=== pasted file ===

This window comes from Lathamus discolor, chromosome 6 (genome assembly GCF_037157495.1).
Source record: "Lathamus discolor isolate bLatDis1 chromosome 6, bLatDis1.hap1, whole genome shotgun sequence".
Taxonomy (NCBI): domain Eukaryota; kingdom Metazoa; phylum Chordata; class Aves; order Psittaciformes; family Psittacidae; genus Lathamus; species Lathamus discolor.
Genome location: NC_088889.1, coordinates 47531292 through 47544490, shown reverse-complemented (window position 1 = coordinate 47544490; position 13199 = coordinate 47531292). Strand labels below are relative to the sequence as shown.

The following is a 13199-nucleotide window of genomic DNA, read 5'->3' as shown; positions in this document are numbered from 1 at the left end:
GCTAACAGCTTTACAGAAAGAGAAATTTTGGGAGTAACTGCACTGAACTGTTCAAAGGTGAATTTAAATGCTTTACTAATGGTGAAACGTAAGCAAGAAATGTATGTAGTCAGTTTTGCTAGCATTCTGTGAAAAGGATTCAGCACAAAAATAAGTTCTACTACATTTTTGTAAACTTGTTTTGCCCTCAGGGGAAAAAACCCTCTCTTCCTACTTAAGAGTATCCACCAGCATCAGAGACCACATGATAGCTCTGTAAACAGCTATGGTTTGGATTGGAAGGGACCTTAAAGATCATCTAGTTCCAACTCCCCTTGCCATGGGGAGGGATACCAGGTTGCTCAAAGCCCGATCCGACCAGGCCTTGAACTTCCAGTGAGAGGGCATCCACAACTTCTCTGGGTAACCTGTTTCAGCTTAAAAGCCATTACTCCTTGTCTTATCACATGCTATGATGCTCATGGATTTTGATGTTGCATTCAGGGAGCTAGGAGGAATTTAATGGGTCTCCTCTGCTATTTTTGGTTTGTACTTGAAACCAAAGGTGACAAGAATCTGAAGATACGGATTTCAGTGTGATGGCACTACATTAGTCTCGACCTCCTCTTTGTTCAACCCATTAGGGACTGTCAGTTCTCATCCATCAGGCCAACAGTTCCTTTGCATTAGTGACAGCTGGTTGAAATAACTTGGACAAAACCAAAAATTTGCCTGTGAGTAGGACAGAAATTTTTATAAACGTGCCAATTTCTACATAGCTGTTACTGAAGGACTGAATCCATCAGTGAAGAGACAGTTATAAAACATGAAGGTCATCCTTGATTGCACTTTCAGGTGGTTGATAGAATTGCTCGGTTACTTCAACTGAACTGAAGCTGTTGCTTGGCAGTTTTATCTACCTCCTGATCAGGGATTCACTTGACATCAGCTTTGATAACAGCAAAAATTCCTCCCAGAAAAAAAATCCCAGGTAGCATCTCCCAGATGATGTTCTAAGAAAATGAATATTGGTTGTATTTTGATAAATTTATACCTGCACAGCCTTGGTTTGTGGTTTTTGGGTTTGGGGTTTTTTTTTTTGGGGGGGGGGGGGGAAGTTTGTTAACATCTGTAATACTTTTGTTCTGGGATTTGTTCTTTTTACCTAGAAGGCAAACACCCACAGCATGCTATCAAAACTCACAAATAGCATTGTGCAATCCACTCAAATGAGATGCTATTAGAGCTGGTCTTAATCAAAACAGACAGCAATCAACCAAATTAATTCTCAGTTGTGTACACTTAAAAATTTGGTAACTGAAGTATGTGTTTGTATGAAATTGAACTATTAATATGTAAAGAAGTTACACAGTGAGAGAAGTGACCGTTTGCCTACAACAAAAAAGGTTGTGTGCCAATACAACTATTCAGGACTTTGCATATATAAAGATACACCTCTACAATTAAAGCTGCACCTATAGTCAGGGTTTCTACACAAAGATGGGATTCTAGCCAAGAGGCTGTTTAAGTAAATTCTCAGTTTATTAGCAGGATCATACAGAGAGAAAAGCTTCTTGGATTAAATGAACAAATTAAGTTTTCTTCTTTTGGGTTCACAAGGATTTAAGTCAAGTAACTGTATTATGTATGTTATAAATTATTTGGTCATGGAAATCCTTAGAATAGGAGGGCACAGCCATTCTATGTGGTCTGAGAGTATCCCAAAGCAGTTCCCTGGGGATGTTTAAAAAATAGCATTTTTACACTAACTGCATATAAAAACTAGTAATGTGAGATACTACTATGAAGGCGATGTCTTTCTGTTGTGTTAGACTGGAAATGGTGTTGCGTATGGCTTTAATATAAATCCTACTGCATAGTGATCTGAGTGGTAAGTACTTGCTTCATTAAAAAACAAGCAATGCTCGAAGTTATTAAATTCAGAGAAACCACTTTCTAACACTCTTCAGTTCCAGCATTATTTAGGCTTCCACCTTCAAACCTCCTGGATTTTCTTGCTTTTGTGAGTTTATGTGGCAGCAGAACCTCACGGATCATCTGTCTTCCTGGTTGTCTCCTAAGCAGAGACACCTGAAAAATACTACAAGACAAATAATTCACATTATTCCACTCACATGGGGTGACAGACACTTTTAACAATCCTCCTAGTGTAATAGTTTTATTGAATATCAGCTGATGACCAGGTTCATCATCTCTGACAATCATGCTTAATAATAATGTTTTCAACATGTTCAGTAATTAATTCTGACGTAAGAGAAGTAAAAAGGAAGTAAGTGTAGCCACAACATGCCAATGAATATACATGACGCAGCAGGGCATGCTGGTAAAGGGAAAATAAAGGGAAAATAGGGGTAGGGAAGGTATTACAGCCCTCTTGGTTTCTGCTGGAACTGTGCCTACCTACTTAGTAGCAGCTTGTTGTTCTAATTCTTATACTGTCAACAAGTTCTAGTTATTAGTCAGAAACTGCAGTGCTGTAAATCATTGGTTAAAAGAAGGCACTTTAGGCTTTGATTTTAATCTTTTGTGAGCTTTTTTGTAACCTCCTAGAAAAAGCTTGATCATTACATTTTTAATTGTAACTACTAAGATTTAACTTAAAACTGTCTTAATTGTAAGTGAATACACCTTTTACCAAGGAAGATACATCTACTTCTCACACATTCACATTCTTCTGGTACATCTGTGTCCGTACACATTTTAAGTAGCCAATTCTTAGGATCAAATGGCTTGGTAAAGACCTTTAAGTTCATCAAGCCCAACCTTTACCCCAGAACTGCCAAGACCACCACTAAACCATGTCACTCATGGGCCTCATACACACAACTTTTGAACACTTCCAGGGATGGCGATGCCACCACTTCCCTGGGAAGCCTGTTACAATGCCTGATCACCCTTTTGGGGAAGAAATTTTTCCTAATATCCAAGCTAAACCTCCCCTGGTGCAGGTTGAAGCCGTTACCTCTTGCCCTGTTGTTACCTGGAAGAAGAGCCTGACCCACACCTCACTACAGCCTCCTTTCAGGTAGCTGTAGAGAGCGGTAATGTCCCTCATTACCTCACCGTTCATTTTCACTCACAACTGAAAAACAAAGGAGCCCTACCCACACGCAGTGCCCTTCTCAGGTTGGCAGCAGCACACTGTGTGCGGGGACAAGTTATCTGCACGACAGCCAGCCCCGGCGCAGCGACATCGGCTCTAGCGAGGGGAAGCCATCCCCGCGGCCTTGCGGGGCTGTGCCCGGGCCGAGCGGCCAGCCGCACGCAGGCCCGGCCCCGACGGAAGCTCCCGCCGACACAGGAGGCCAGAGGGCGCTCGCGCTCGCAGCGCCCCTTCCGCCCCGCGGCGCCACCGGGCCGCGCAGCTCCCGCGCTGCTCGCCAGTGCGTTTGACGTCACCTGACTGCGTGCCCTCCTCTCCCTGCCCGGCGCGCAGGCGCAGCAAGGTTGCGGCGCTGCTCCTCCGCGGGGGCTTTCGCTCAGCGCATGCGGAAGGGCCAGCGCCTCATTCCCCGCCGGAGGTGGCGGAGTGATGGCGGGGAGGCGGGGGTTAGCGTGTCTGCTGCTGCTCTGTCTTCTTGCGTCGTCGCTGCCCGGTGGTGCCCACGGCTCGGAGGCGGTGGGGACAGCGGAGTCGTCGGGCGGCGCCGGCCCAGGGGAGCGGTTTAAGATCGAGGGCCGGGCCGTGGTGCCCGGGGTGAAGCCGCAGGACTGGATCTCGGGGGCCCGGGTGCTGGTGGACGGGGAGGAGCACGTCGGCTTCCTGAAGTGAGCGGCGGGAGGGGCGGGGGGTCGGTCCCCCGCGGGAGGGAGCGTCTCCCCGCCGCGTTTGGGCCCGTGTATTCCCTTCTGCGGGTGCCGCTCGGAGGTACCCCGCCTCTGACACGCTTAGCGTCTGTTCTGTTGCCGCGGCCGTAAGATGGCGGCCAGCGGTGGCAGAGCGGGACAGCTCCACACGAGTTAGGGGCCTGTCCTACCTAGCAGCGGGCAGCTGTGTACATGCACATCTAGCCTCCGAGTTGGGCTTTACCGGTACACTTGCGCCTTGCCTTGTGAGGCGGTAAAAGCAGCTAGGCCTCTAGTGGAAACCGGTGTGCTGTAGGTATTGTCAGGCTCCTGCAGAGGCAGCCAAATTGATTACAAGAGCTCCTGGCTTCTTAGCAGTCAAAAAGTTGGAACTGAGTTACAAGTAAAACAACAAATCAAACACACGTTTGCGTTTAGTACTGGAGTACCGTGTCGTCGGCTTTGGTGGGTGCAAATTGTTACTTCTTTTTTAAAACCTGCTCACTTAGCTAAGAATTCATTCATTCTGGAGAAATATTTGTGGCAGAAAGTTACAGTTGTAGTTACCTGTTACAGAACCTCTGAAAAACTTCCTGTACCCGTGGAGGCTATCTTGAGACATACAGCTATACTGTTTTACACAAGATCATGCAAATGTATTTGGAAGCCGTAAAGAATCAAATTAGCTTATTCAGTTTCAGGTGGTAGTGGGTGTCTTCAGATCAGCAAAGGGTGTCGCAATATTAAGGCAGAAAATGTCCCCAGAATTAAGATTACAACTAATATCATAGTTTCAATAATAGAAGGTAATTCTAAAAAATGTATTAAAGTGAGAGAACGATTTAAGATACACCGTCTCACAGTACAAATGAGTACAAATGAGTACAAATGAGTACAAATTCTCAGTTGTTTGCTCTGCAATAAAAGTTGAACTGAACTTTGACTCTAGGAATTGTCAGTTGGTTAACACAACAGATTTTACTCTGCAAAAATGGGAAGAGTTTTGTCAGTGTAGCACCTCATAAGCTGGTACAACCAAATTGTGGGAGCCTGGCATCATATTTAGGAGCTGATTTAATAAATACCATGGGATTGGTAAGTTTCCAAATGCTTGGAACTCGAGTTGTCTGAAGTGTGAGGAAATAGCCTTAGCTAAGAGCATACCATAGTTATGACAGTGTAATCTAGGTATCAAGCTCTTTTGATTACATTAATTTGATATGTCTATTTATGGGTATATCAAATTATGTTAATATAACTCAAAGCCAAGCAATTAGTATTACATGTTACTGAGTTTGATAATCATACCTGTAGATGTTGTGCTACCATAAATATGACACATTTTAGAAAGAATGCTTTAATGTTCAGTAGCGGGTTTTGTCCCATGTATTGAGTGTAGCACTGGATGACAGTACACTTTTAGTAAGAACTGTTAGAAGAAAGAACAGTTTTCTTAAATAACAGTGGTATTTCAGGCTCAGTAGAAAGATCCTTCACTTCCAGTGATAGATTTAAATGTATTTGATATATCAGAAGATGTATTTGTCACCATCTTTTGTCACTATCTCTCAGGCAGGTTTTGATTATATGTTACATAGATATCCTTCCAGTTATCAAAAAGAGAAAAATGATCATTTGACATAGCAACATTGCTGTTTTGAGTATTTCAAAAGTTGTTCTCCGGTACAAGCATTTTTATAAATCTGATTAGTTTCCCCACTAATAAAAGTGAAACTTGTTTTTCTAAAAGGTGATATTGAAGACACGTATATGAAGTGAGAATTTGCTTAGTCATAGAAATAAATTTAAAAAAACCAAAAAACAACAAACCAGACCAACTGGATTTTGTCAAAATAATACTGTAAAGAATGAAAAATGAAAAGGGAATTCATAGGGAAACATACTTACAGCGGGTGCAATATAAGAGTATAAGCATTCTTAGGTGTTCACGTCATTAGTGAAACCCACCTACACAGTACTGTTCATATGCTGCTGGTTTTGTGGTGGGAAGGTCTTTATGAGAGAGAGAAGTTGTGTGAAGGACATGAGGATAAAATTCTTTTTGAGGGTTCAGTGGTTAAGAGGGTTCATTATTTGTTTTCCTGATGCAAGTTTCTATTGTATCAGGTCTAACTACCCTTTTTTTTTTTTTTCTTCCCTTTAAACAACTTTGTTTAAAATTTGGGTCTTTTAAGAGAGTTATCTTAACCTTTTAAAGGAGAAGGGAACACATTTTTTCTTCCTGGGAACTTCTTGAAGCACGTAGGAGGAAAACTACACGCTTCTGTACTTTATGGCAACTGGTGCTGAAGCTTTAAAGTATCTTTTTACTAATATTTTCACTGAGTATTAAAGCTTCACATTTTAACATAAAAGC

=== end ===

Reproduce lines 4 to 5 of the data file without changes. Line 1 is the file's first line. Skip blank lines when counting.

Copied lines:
Genome location: NC_088889.1, coordinates 47531292 through 47544490, shown reverse-complemented (window position 1 = coordinate 47544490; position 13199 = coordinate 47531292). Strand labels below are relative to the sequence as shown.

The following is a 13199-nucleotide window of genomic DNA, read 5'->3' as shown; positions in this document are numbered from 1 at the left end: